Anyway, the… by about January I had concluded in my own mind that it wasn’t intelligence because there was no orbital effect detectable at all and Jocelyn had picked up another one which made it seem less likely, perhaps, and we decided to publish the result. But we had to have some theory to go with this and the only possibility… we knew it was a tiny object because only a tiny object can emit sharp pulses. I mean, if you turn the Sun on and off rapidly with a switch at intervals of a second, it wouldn’t radiate sharp flashes because the radiation would come from different parts of the Sun at different times and you’d… you’d pick up a much time-broadened flash here. We knew that what was sending the signals couldn’t be larger than a small planet like the Earth. And I went to the books and talked to people and saw that, well, there were these things called neutron stars which were only a few kilometres across, 10 or 20 kilometres, 10 miles or so in diameter, and if you flash those they could produce sharp signals. But there were also… there was just a faint possibility that a planet… that a star the size of the Earth could do it also. We all know that there are things called variable stars because the stars pulsate and there’s a lot of theory to do with that. These pulsations are much too slow, but the smallest white dwarf star could possibly be a variable star that was almost fast enough. And when we finally published, I mean most of the… when I wrote that paper it was mostly describing exactly what we’d done and so on, rather than theory, but I… I ended up with some possibilities. And we suggested it might be radial pulsations of neutron stars or white dwarf stars. And it turned out in the end that the neutron star was the right answer, but not pulsation as I… as I had thought, but rotation. But we got pretty… pretty close to the… to the right answer and that was a very, very satisfying thing to have done. Because we’d kept our mouths tightly shut over these months, I mean, I’m really talking about the… the first pulse came in on November 28th, I remember that day very well. I was lecturing at the time and Jocelyn phoned me to say what… what had happened. And it was in February that… that we actually published the paper and we kept our mouths shut. I thought that the local… our friends, as it were, around the group and in Cambridge should know about this before the rest of the world knew about it, but that seems a bit unfair since it’s local work, and I gave a seminar in the… in the Cavendish describing all this. And that was early February and it was published… or was it late January? I’ve got the date somewhere in my diary, but 2 weeks later it was published in Nature. And then the balloon went up and everybody began to confirm it and it was very exciting. But, you know, that bit of work really was the… what I suppose you’d call the land mile, landmark in my career, which brought me more fame than I’d had from measuring the solar wind and all these other things. I mean, it was a discovery that opened up a new chapter of astrophysics and I feel immensely proud that we were able to actually do that here in Cambridge with quite modest funding. So that… that was a lovely period of my life.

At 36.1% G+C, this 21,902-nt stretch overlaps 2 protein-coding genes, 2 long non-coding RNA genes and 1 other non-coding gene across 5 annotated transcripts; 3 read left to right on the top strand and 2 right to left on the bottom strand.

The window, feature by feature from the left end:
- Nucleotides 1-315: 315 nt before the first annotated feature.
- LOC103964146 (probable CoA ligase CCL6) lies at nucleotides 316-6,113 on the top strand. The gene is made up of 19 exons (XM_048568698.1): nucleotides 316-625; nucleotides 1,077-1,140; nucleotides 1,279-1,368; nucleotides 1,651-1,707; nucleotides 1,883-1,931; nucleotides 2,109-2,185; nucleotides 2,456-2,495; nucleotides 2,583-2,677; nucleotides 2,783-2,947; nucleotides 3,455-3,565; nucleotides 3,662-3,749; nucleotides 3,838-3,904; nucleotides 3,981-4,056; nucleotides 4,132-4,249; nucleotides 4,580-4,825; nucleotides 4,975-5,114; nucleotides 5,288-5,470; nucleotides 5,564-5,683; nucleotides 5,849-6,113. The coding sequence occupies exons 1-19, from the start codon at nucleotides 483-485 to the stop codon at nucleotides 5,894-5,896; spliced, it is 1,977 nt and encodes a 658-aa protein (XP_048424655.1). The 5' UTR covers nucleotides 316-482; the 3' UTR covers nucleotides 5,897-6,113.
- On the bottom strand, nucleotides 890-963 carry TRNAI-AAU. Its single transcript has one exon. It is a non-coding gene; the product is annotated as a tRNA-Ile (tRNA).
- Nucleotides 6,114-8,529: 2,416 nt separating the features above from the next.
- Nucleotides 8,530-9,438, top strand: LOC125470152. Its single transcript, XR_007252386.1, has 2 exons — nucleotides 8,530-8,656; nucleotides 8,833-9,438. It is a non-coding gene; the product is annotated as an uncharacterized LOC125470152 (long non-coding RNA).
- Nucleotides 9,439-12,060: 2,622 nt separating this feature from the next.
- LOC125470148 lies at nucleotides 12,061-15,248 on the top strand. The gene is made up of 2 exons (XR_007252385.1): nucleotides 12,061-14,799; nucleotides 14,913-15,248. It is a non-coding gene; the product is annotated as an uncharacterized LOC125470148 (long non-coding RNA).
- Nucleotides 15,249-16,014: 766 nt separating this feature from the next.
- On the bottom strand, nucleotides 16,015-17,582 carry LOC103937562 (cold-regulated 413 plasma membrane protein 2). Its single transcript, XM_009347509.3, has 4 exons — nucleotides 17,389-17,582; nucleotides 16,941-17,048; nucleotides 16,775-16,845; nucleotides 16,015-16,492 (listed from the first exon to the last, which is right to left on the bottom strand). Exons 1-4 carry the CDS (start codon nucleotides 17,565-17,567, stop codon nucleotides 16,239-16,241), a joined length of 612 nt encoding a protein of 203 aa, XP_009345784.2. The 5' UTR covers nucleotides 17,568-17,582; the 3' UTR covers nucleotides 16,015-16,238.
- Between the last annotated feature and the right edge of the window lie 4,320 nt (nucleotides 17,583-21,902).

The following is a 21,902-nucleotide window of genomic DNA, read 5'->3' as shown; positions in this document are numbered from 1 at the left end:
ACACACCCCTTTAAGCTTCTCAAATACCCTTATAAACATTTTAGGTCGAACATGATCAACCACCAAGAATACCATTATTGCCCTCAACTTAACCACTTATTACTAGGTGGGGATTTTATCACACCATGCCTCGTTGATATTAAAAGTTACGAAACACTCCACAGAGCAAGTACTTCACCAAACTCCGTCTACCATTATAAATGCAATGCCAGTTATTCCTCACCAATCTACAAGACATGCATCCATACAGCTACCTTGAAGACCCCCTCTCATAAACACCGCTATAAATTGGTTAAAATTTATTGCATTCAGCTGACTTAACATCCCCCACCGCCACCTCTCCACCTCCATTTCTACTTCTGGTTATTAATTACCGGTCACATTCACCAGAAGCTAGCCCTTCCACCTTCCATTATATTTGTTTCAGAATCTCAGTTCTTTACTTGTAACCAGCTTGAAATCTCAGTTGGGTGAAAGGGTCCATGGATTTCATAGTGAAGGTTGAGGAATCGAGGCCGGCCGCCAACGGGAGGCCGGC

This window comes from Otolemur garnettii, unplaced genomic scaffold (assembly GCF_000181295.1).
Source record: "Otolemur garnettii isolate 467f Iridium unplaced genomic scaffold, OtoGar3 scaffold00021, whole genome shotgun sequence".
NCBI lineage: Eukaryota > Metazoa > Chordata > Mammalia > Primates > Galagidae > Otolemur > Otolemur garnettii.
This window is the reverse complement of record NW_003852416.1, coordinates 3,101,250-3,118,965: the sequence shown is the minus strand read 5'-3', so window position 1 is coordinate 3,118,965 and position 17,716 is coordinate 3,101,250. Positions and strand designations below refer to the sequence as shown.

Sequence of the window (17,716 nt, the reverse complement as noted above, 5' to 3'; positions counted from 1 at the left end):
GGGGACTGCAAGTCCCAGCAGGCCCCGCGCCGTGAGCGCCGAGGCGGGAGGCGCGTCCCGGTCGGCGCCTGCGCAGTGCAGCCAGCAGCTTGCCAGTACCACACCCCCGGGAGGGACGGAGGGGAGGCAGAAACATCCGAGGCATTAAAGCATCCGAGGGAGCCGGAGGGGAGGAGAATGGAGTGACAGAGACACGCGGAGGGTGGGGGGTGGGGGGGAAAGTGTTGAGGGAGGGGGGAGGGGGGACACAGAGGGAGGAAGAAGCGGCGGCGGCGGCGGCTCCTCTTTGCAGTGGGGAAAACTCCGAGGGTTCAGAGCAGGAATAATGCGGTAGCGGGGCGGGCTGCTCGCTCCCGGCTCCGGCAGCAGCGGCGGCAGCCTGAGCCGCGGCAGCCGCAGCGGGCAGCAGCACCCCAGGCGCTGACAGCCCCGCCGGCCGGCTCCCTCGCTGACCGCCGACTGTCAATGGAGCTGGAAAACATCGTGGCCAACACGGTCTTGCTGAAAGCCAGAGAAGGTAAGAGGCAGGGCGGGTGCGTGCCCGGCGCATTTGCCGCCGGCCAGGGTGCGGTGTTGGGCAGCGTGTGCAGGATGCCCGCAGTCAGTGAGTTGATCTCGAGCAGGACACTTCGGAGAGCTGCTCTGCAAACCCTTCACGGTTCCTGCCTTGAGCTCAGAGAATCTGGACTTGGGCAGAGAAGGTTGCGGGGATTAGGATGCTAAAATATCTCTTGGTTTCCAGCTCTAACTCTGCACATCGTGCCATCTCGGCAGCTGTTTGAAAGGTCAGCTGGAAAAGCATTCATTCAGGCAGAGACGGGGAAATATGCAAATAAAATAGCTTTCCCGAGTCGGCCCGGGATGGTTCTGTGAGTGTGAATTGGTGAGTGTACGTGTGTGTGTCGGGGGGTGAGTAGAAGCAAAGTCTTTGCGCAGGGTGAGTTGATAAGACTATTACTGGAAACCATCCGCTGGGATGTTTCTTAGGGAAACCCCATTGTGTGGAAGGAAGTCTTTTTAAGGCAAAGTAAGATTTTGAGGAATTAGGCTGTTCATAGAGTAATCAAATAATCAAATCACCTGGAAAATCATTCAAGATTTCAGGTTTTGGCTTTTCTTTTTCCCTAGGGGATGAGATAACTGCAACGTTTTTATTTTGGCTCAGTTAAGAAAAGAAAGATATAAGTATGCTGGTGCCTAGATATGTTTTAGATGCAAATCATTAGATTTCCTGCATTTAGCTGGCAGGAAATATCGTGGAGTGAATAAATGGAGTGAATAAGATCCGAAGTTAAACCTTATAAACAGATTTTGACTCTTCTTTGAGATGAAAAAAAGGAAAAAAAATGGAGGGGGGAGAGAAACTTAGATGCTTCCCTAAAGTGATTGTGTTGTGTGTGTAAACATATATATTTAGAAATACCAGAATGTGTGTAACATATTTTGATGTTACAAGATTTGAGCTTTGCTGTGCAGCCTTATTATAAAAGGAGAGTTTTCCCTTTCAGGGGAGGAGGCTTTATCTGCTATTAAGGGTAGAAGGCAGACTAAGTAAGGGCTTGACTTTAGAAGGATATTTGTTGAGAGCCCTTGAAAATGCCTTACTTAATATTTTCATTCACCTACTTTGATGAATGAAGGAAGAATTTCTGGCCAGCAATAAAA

Dave Green is a radio astronomer at the Cavendish Laboratory in Cambridge. As an undergraduate at Cambridge his first university physics lecture course was given by Professor Hewish. Subsequently he completed his PhD at the Cavendish Laboratory when Professor Hewish was head of the radio astronomy group, and after postdoctoral research in Canada he returned to the Cavendish, where he is now a Senior Lecturer. He is a Teaching Fellow at Churchill College. His research interests include supernova remnants and the extended remains of supernova explosions.